>Aroile —cl?ch rob*i i n-abdaine Druimenaigh, trialltair lais fled
>morchain do denam do fritheolad na c?sc.
Translation by Barbara Hillers, after Kuno Meyer
A certain young man who held the abbacy of Drimnagh endeavoured to make a great and fine banquet in observation of Easter. after preparing the banquet the young man goes out of the house and sits on a big pleasant hill that was above the settlement; and it is thus the young man was, a very comely linen hood around his head and a tunic of royal silk closely fitted to his white skin, and an excellent very beautiful robe on top of that, and a cloak of dark brown scarlet flowing round him, and a gold-hilted sword fit for assembly in his hand. and when he reached the top, he put his elbow to the ground and slept.
And after he woke up from his sleep, when he wanted to take his sword, he only found a woman's weapon in its place, i.e. a distaff. And this is how he was, the skirt of a woman's tunic on him down to the ground, and on his head there was a woman's hairdo, long golden and very beautiful hair falling in fine curls from the top of his head, and when he passed his hand over his face he did not find any hair of a beard or moustache there, and he put his hand between his thigh and he found the sign of womanhood there. Nevertheless the young man did not believe those various, for he thought that it was shape-shifting and magic which had been played on him.
Then a certain big woman comes past him, and she was very ugly, brown and exceedingly hideous, an apparition with grey bristles and deep-set eyes, and this is what she said: "Why are you here, smooth young blond girl, alone on this hillock at the end of the day and the very beginning of night?" And he was gloomy and tearful and sad at this news and he said after that, "I do not know where I will go or what I will do hence. Because if I go to my house, my people would not recognize me, and if I should leave, I'm in danger as a single woman going about on her own. Therefore then this is best for me, to go through the world until God may pass judgement on me, for it is he who has distorted my shape and my form and has put me in disfigurement and repulsiveness. But still, although God has given me this change of appearance, I swear in the presence of the Creator that I have not hung a person or wronged anyone, that I have not committed an outrage against bell or relic or staff, nor persecuted a church, nor spoken evil against anyone, nor has a guest ever gone dissatisfied from my dwelling and my house."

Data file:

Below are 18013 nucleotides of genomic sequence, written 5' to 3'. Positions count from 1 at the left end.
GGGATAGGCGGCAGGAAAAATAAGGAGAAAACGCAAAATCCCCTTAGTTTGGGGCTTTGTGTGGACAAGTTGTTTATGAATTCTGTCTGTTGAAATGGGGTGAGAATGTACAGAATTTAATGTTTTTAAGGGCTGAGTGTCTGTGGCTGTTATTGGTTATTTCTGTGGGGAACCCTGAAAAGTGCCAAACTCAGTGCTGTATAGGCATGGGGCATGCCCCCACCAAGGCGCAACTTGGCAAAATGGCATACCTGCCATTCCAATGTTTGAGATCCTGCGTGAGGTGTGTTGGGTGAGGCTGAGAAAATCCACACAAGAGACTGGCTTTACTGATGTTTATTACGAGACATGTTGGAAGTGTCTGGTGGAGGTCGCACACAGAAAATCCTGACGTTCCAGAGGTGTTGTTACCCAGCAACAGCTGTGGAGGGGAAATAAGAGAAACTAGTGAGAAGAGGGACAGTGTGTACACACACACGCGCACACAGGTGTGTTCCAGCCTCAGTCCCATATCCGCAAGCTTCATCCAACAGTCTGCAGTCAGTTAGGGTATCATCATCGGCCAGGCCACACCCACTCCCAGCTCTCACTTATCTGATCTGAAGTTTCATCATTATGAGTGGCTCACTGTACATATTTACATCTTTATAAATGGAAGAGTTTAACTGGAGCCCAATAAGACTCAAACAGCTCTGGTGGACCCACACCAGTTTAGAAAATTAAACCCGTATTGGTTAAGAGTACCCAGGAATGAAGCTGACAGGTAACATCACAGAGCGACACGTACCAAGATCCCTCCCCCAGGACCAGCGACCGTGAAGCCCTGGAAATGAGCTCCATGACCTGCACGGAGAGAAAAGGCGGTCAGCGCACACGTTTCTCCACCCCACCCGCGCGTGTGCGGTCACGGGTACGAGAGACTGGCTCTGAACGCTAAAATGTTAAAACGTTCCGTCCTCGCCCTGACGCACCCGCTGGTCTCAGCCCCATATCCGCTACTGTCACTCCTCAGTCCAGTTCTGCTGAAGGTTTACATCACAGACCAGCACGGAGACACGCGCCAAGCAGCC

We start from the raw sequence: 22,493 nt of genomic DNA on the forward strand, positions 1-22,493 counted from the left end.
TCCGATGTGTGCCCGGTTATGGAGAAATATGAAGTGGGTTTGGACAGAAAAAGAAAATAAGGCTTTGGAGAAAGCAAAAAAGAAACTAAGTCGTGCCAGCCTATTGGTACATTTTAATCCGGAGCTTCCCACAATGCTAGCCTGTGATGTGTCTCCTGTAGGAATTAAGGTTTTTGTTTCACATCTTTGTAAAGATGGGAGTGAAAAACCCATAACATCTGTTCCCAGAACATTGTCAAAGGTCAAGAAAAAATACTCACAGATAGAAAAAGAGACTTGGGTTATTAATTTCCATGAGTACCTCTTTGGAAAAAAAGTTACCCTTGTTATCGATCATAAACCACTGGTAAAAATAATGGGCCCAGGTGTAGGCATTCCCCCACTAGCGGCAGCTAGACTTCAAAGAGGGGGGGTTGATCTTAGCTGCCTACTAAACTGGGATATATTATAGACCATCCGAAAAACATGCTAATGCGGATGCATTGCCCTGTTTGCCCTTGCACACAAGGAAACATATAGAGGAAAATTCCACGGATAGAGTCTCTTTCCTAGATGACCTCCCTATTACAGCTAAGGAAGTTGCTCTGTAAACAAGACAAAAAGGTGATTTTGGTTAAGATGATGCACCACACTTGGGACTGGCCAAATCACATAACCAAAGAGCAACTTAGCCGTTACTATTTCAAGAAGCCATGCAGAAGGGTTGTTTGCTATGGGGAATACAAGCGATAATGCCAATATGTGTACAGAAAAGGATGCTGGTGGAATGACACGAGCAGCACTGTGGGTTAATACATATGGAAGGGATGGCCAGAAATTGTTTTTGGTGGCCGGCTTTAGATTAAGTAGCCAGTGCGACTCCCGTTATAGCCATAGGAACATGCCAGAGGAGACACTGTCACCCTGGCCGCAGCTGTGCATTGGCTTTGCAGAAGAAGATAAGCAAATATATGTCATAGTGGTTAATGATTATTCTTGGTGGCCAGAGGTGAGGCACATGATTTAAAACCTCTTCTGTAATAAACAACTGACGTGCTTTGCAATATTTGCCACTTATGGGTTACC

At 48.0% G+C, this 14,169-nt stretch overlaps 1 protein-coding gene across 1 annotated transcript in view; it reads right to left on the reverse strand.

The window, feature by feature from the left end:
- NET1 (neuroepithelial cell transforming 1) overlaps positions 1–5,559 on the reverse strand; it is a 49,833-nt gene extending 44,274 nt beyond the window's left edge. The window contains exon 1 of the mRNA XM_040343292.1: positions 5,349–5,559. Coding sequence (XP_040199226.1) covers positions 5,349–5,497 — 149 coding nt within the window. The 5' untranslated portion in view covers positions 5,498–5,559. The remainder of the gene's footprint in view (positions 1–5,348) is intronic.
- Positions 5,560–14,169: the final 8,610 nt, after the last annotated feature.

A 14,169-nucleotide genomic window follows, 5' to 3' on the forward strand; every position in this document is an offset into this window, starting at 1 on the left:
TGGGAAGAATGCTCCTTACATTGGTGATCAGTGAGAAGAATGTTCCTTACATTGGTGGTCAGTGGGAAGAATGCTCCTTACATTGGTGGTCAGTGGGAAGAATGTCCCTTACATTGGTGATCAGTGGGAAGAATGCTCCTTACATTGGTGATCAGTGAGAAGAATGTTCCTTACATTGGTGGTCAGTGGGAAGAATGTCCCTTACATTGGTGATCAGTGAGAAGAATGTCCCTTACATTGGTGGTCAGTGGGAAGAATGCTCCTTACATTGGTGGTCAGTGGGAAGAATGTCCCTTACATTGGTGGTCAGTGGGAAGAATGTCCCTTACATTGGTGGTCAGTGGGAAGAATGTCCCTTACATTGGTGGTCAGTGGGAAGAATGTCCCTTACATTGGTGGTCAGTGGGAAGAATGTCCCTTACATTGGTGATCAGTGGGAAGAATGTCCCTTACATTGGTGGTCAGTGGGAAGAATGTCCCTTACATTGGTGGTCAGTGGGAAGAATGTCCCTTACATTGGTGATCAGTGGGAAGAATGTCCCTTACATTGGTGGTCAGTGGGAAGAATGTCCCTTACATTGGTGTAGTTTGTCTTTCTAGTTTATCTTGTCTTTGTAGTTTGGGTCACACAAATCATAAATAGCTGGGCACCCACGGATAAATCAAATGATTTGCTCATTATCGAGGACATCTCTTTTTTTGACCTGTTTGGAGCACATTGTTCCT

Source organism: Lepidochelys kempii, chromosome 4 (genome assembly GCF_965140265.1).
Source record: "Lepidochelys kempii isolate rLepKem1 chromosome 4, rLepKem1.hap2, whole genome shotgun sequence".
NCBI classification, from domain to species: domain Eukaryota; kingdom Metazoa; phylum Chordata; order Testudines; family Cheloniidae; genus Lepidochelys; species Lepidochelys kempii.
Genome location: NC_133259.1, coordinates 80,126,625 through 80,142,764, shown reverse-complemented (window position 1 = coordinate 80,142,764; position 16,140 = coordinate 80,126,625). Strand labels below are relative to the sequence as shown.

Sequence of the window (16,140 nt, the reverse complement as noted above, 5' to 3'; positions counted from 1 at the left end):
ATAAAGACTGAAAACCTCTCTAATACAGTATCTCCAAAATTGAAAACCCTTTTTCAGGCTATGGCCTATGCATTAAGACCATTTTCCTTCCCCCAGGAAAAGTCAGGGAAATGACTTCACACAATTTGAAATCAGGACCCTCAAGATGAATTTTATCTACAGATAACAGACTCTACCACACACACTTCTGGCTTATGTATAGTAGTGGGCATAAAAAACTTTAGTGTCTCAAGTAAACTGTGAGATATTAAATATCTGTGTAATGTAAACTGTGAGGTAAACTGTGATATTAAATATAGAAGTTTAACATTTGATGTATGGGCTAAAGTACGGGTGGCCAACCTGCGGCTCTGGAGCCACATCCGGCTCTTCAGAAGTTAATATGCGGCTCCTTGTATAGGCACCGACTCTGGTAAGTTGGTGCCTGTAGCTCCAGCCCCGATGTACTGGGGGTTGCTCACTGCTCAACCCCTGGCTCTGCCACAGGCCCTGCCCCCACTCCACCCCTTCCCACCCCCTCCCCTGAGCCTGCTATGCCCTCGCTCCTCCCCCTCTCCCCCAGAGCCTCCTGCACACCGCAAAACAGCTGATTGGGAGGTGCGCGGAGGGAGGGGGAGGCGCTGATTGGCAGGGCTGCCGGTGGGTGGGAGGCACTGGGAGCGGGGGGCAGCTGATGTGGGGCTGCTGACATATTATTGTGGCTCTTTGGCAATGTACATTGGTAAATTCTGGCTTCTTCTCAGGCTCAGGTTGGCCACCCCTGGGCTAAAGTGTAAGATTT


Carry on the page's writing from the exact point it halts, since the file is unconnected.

He descended then from the knoll and from the pleasant, beautifully sloping hill, and he raised a sore lament and a heavy sorrowful cry, for this is what he said going down the hill: "Pity," he said, "that the ground does not swallow me up this very moment, because I do not know whither I will go or what I will do." She went off after that down across the slope of the hill, until she reached the green of Crumlin, a church that was to the west of Drimnagh. After that she meets a certain tall soldierly young man on the village green, and the young man felt eager obsessive love for her and began to entreat her and did not leave off until he had union and intercourse with her. And after they had slept together, the young man asked the girl from what place she came and who she was. The girl told him that he would not get that knowledge from her whether they would be together for long or short. "I, however," he said, will tell you my name, for I am erenagh of this church, which is called Crumlin, and my wife died two years ago, and you will be my harmonious and well-matched wife." And they went together then to the erenagh's house and the people of the house bade her a friendly and courteous welcome, and she was with him for seven years as his wife and his spouse, and seven children she bore him during that time.
After that a messenger comes to the erenagh from the congregation and assembly of Drimnagh to invite him for easter and she goes together with the erenagh to the hill on which her shape was first transformed, and she falls immediately asleep on the hill, and the erenagh goes with his people to the church. and after the girl woke up from her sleep, it is thus she was, a man, with the same appearance she had had in the first place, and she found her gold-hilted, ornamented sword on her knee, and this is what she said: _at_O powerful God, the lamenting in which I am in is great,_at_ and after a great lamentation he went to his original home and his wife says to him then: "Its long that you are absent from home." then the drinking hall had been arranged and that strange story was told to the people of the house. However, that story was not believed by them, for his wife said he had not been absent for more than one hour of the day. Finally, after giving them many various judgements and proofs, his case is presented and a judgement made between him and the erenagh of Crumlin, and this is the judgement that was made between them: to divide the children in half, giving the extra son to the erenagh for fosterage, and this is how they parted from each other, etc.
[Gotta love that "etc"]
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